The documentary about God’s wife/consort Asherah has aired across the pond now and a reviewer at the Telegraph shared his thoughts about it. He was slightly amused by the choice of ominous music and the choices of phrasing that were supposed to make it sound shocking enough to knock the pillars out from under Judaism and Christianity for good. Alas no. Much of what was peddled as news to “rock the foundation, or undermine the basis” of both faiths had already been published in a 2005 book with the same title as the documentary: Did God Have a Wife? by William G. Dever. The religions went on like usual, ignoring evidence from history and embracing faith as the guide.
Diverting though it may be to examine ancient texts and archaeological finds, as Dr Stavrakopoulou did, there isn’t much point trying to attack a religion using facts, because a religion isn’t built on facts. It’s built on truth, or at least what its followers believe to be truth. And they’ll go on believing it no matter how many foundations or bases Dr Stavrakopoulou attempts to shake or undermine.
I’m going to toss a review in here myself. At work this week, my friend showed me a book she’d just worked on. The language in it is an appalling hick vernacular but worse than that, Sandra Dutton’s Mary Mae and the Gospel Truth turned out to be a creationist chapter book for young children. That said, it’s gotten good reviews:
Sandra Dutton has written a gem of a book that explores the faith/science divide. Mary Mae loves her church life, but loves her school life as well. Her Mama’s mind is completely closed, and new information seems to genuinely scare her. Granny is such a breath of fresh air and an amazing character that she quickly became a favourite of mine. She has a thirst for knowledge just like Mary Mae, and she makes Mary Mae feel safe in her explorations. Because of the questioning of faith this book not might find as wide of an audience as it should, but readers will truly enjoy Mary Mae’s journey and her bravery. Dutton has the voice of the family down pat, and I think this could be an important book for those on both sides of the evolution/intelligent design debate.
The book embraces the idea that it’s okay to say God’s responsible for the fossils, so it’s okay to enjoy looking for them. I don’t think intelligent design should have made it to the threshold of a science class in the first place, so it’s not a book I’d feel like promoting. I don’t care for the idea of encouraging readers to feel comfortable giving God the credit, whether they support young earth, old earth, or whatever version of creation currently tickles their fancy. It’s not a view of the world supported by evidence, it’s all about trying to make facts fit faith. Fossilized during Noah’s flood, like the pastor in the book thinks, or only 100,000 years old like his wife thinks (page 125), it’s still not what the truth is. This book might promote the value of curiosity, but still puts God in charge of the whole process. It shouldn’t be coming down to a matter of opinion for which version you want to believe. Evolution is a lot more right than creationism will ever hope to be.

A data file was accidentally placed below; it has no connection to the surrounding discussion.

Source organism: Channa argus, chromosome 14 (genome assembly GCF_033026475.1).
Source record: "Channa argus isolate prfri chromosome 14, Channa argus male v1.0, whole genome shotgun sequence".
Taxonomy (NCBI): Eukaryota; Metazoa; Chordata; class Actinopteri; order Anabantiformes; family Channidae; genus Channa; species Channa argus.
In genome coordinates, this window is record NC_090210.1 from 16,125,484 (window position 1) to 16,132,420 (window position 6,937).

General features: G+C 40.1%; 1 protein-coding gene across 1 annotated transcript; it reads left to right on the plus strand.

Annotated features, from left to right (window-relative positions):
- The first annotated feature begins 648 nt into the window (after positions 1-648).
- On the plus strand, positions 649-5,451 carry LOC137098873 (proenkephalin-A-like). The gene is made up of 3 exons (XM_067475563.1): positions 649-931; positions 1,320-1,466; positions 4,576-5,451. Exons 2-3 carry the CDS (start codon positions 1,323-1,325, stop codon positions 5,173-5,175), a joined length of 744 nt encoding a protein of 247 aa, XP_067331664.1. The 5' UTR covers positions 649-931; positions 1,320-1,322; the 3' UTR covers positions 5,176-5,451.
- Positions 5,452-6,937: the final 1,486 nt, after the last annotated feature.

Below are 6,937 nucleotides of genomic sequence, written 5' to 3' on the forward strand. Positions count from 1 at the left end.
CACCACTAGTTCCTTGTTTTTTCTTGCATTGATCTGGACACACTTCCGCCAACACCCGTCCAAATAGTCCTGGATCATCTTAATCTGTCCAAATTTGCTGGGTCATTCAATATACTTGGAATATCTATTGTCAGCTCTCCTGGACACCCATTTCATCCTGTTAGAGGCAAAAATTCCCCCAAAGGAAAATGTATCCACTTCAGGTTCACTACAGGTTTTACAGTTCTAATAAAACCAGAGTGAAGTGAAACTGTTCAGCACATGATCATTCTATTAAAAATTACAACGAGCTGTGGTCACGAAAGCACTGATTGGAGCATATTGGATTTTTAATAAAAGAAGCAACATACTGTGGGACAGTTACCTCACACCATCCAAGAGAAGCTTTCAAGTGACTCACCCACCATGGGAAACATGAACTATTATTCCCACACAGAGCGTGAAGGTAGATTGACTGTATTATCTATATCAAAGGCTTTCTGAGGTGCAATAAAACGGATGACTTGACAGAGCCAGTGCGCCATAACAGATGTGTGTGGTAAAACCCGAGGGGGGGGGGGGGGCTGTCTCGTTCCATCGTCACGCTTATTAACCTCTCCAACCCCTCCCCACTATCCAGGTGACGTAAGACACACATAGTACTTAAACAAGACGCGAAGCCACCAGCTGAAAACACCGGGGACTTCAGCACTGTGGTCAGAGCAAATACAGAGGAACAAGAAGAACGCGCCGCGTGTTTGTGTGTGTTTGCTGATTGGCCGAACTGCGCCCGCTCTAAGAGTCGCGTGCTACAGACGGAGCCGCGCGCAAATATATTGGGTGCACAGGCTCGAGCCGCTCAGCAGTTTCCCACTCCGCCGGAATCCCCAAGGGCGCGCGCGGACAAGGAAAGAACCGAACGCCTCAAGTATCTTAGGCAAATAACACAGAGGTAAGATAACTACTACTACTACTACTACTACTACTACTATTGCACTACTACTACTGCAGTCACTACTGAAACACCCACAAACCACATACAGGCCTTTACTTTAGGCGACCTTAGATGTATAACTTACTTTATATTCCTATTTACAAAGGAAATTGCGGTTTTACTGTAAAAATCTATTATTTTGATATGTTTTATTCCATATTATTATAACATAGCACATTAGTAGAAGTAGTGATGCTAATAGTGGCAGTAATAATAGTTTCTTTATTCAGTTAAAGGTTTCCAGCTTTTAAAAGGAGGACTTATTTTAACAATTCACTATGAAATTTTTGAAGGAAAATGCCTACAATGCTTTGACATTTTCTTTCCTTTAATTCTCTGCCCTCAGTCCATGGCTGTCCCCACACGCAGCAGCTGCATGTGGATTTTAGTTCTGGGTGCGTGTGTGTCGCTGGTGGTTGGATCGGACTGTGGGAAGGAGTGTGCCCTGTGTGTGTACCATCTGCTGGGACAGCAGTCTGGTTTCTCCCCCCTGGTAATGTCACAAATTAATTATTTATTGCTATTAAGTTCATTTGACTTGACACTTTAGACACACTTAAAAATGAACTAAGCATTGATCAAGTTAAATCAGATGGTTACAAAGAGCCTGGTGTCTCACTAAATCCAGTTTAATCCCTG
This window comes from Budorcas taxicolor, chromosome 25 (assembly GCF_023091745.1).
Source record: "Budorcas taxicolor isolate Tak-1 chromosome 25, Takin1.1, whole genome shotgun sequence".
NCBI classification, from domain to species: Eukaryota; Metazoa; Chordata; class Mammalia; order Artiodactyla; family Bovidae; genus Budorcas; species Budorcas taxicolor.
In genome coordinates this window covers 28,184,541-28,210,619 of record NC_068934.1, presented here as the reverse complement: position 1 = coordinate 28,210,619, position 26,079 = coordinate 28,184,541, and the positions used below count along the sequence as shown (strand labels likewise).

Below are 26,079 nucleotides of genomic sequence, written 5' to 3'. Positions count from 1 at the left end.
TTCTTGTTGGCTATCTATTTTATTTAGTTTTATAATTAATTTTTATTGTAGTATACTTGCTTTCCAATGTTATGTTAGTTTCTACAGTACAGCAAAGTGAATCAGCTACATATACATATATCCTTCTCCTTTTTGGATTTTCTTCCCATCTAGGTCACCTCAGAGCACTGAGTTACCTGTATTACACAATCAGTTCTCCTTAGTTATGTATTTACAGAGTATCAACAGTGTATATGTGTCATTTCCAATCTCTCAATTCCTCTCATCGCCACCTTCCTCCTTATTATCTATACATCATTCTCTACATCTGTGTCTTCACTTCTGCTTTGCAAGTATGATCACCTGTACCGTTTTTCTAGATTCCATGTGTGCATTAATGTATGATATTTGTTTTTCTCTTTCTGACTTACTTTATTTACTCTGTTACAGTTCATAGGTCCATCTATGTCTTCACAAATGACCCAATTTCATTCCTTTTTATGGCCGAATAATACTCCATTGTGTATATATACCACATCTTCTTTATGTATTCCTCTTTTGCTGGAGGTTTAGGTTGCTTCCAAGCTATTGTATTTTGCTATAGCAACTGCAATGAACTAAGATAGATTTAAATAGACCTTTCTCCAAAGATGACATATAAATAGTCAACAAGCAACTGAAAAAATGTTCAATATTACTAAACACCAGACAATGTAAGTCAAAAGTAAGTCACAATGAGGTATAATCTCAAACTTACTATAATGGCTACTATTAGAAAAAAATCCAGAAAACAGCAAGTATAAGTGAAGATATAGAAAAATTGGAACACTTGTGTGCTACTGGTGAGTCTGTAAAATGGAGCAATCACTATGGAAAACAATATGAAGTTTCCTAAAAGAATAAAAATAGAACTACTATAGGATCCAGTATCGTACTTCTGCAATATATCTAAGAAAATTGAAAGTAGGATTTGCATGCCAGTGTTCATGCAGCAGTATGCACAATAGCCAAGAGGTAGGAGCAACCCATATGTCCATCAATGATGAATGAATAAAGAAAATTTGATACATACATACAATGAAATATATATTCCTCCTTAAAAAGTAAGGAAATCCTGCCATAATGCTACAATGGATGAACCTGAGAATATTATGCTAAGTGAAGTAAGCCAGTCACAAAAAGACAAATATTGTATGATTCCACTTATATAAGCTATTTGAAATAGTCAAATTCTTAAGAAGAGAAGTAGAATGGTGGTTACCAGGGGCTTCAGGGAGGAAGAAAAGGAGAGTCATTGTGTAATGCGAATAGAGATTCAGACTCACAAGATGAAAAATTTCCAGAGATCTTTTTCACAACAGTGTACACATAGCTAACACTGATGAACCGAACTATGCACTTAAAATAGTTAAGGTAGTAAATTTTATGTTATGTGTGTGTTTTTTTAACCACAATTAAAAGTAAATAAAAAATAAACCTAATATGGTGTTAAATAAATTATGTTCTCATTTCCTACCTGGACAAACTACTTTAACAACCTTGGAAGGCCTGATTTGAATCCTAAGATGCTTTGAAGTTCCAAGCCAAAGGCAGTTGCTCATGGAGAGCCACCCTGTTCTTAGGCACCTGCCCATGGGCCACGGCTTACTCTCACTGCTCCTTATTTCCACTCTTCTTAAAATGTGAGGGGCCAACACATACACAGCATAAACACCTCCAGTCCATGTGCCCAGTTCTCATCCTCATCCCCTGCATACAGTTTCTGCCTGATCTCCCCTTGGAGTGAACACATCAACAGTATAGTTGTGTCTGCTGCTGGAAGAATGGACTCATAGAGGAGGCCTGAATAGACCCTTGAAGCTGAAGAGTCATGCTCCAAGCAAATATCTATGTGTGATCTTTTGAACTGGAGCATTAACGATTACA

Sandra Dutton’s site for the book is interesting reading, though. She explains her choices about the language, the 1980s setting and such, bits of good review – including one from the National Council for Science Education:
Reviewing the book for RNCSE, David C. Kopaska-Merkel writes, “One thing I like about this book is its delivery through the persona of a child who is both passionate about her church and about science. She doesn’t reject either aspect of her life. She is as excited about the puppet show her Sunday School class is doing as about her interview with a trilobite for a school assignment.”
I guess for science educators, this will be an issue they’d face in their classrooms, so maybe having a book like this around to remind kids that science and faith can co-exist (to a point) would be worthwhile. I doubt the book will stop parents like Mary Mae’s mom (with less than great education herself) from thinking that they ought to educate their kids at home to avoid things they disagree with and don’t believe, but at least it’d show that their schools aren’t trying to make little atheists out of them though a devil inspired science curriculum. The aim really should be to get more kids interested in science and exploration. If people are left thinking science isn’t for the faithful, then people who might be really skilled at that are going to miss out, which means we’d all miss out in the end.
The more young people willing to get into science fields, the better, like a young prodigy featured in a story from last year. 14 year old Rui Song from Saskatoon dazzled judges at the Sanofi-Aventis BioTalent Challenge and walked away with the first place finish.